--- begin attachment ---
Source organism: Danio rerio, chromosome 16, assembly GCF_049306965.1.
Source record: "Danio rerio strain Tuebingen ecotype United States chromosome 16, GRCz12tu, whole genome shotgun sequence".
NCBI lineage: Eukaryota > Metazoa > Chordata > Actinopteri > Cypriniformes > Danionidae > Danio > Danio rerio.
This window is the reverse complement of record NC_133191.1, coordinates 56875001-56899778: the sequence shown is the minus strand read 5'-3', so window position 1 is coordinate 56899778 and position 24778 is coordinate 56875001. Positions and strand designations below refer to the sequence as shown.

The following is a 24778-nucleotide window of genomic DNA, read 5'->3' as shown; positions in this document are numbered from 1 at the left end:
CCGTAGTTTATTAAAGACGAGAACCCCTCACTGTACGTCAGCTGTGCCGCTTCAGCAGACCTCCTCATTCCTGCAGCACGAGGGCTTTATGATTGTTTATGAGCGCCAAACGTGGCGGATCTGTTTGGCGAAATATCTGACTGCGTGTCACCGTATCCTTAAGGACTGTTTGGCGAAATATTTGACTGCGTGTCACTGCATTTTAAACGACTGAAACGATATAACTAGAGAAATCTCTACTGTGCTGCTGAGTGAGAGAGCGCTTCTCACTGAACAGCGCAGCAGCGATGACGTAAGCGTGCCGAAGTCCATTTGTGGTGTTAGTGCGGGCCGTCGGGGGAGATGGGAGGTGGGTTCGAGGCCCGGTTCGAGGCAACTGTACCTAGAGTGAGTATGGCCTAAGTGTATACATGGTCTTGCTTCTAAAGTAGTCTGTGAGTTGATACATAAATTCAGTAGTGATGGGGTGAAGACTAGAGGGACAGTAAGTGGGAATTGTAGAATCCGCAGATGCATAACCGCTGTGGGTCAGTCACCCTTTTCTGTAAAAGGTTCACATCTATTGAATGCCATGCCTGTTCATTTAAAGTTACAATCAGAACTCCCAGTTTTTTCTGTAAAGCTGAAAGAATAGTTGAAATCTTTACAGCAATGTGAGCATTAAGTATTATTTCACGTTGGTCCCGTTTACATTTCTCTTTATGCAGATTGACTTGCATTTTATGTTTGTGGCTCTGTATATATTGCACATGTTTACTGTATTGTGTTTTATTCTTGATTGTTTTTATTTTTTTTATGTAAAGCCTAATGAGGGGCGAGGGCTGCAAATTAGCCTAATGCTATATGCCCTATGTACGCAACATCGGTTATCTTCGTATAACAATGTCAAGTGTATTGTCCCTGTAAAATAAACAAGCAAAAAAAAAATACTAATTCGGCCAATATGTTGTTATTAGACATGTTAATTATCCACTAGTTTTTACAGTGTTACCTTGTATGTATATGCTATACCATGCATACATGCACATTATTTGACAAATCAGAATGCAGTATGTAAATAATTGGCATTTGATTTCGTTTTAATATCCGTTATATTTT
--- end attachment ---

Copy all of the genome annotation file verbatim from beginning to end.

Source organism: Danio rerio, chromosome 16, assembly GCF_049306965.1.
Source record: "Danio rerio strain Tuebingen ecotype United States chromosome 16, GRCz12tu, whole genome shotgun sequence".
NCBI lineage: Eukaryota > Metazoa > Chordata > Actinopteri > Cypriniformes > Danionidae > Danio > Danio rerio.
This window is the reverse complement of record NC_133191.1, coordinates 56875001-56899778: the sequence shown is the minus strand read 5'-3', so window position 1 is coordinate 56899778 and position 24778 is coordinate 56875001. Positions and strand designations below refer to the sequence as shown.

The following is a 24778-nucleotide window of genomic DNA, read 5'->3' as shown; positions in this document are numbered from 1 at the left end:
CCGTAGTTTATTAAAGACGAGAACCCCTCACTGTACGTCAGCTGTGCCGCTTCAGCAGACCTCCTCATTCCTGCAGCACGAGGGCTTTATGATTGTTTATGAGCGCCAAACGTGGCGGATCTGTTTGGCGAAATATCTGACTGCGTGTCACCGTATCCTTAAGGACTGTTTGGCGAAATATTTGACTGCGTGTCACTGCATTTTAAACGACTGAAACGATATAACTAGAGAAATCTCTACTGTGCTGCTGAGTGAGAGAGCGCTTCTCACTGAACAGCGCAGCAGCGATGACGTAAGCGTGCCGAAGTCCATTTGTGGTGTTAGTGCGGGCCGTCGGGGGAGATGGGAGGTGGGTTCGAGGCCCGGTTCGAGGCAACTGTACCTAGAGTGAGTATGGCCTAAGTGTATACATGGTCTTGCTTCTAAAGTAGTCTGTGAGTTGATACATAAATTCAGTAGTGATGGGGTGAAGACTAGAGGGACAGTAAGTGGGAATTGTAGAATCCGCAGATGCATAACCGCTGTGGGTCAGTCACCCTTTTCTGTAAAAGGTTCACATCTATTGAATGCCATGCCTGTTCATTTAAAGTTACAATCAGAACTCCCAGTTTTTTCTGTAAAGCTGAAAGAATAGTTGAAATCTTTACAGCAATGTGAGCATTAAGTATTATTTCACGTTGGTCCCGTTTACATTTCTCTTTATGCAGATTGACTTGCATTTTATGTTTGTGGCTCTGTATATATTGCACATGTTTACTGTATTGTGTTTTATTCTTGATTGTTTTTATTTTTTTTATGTAAAGCCTAATGAGGGGCGAGGGCTGCAAATTAGCCTAATGCTATATGCCCTATGTACGCAACATCGGTTATCTTCGTATAACAATGTCAAGTGTATTGTCCCTGTAAAATAAACAAGCAAAAAAAAAATACTAATTCGGCCAATATGTTGTTATTAGACATGTTAATTATCCACTAGTTTTTACAGTGTTACCTTGTATGTATATGCTATACCATGCATACATGCACATTATTTGACAAATCAGAATGCAGTATGTAAATAATTGGCATTTGATTTCGTTTTAATATCCGTTATATTTT